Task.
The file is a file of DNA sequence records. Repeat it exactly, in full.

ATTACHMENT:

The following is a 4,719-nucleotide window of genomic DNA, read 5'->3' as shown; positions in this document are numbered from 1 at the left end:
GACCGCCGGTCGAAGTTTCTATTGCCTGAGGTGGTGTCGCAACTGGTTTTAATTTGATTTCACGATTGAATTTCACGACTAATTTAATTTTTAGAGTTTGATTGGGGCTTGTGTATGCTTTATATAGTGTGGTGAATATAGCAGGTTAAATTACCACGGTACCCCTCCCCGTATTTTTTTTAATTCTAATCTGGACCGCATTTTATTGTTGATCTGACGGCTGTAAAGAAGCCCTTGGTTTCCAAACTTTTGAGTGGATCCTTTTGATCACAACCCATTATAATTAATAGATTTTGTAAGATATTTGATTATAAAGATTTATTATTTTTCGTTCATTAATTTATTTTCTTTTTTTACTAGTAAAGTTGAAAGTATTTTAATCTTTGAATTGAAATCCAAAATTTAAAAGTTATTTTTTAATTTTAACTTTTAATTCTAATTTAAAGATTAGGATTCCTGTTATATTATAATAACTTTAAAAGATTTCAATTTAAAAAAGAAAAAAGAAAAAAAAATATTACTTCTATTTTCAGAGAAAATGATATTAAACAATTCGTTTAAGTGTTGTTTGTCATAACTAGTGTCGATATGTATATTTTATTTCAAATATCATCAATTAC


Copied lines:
The following is a 4,719-nucleotide window of genomic DNA, read 5'->3' as shown; positions in this document are numbered from 1 at the left end:
GACCGCCGGTCGAAGTTTCTATTGCCTGAGGTGGTGTCGCAACTGGTTTTAATTTGATTTCACGATTGAATTTCACGACTAATTTAATTTTTAGAGTTTGATTGGGGCTTGTGTATGCTTTATATAGTGTGGTGAATATAGCAGGTTAAATTACCACGGTACCCCTCCCCGTATTTTTTTTAATTCTAATCTGGACCGCATTTTATTGTTGATCTGACGGCTGTAAAGAAGCCCTTGGTTTCCAAACTTTTGAGTGGATCCTTTTGATCACAACCCATTATAATTAATAGATTTTGTAAGATATTTGATTATAAAGATTTATTATTTTTCGTTCATTAATTTATTTTCTTTTTTTACTAGTAAAGTTGAAAGTATTTTAATCTTTGAATTGAAATCCAAAATTTAAAAGTTATTTTTTAATTTTAACTTTTAATTCTAATTTAAAGATTAGGATTCCTGTTATATTATAATAACTTTAAAAGATTTCAATTTAAAAAAGAAAAAAGAAAAAAAAATATTACTTCTATTTTCAGAGAAAATGATATTAAACAATTCGTTTAAGTGTTGTTTGTCATAACTAGTGTCGATATGTATATTTTATTTCAAATATCATCAATTAC